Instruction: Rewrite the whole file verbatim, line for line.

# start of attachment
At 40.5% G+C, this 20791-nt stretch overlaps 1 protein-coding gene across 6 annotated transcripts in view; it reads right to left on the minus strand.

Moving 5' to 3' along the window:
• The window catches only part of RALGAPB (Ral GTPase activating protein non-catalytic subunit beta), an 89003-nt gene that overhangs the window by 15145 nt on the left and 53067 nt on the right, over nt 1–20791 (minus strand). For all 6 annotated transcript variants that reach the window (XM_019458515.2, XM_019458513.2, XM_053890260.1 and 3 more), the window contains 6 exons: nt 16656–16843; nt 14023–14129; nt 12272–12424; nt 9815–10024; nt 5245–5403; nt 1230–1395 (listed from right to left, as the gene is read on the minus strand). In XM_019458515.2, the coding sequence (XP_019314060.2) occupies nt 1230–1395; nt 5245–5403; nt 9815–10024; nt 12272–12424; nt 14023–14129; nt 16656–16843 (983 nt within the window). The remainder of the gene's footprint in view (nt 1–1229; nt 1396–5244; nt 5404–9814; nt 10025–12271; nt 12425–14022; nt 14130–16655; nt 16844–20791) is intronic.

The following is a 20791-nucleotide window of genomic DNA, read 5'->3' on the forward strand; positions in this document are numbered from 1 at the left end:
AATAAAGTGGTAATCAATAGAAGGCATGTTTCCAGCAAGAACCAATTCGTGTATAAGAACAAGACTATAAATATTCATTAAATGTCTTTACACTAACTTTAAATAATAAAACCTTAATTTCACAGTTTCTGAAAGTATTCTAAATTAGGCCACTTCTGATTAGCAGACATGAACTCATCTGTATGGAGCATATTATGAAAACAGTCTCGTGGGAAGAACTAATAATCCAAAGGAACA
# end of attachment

At 40.5% G+C, this 20791-nt stretch overlaps 1 protein-coding gene across 6 annotated transcripts in view; it reads right to left on the minus strand.

Moving 5' to 3' along the window:
• The window catches only part of RALGAPB (Ral GTPase activating protein non-catalytic subunit beta), an 89003-nt gene that overhangs the window by 15145 nt on the left and 53067 nt on the right, over nt 1–20791 (minus strand). For all 6 annotated transcript variants that reach the window (XM_019458515.2, XM_019458513.2, XM_053890260.1 and 3 more), the window contains 6 exons: nt 16656–16843; nt 14023–14129; nt 12272–12424; nt 9815–10024; nt 5245–5403; nt 1230–1395 (listed from right to left, as the gene is read on the minus strand). In XM_019458515.2, the coding sequence (XP_019314060.2) occupies nt 1230–1395; nt 5245–5403; nt 9815–10024; nt 12272–12424; nt 14023–14129; nt 16656–16843 (983 nt within the window). The remainder of the gene's footprint in view (nt 1–1229; nt 1396–5244; nt 5404–9814; nt 10025–12271; nt 12425–14022; nt 14130–16655; nt 16844–20791) is intronic.

The following is a 20791-nucleotide window of genomic DNA, read 5'->3' on the forward strand; positions in this document are numbered from 1 at the left end:
AATAAAGTGGTAATCAATAGAAGGCATGTTTCCAGCAAGAACCAATTCGTGTATAAGAACAAGACTATAAATATTCATTAAATGTCTTTACACTAACTTTAAATAATAAAACCTTAATTTCACAGTTTCTGAAAGTATTCTAAATTAGGCCACTTCTGATTAGCAGACATGAACTCATCTGTATGGAGCATATTATGAAAACAGTCTCGTGGGAAGAACTAATAATCCAAAGGAACA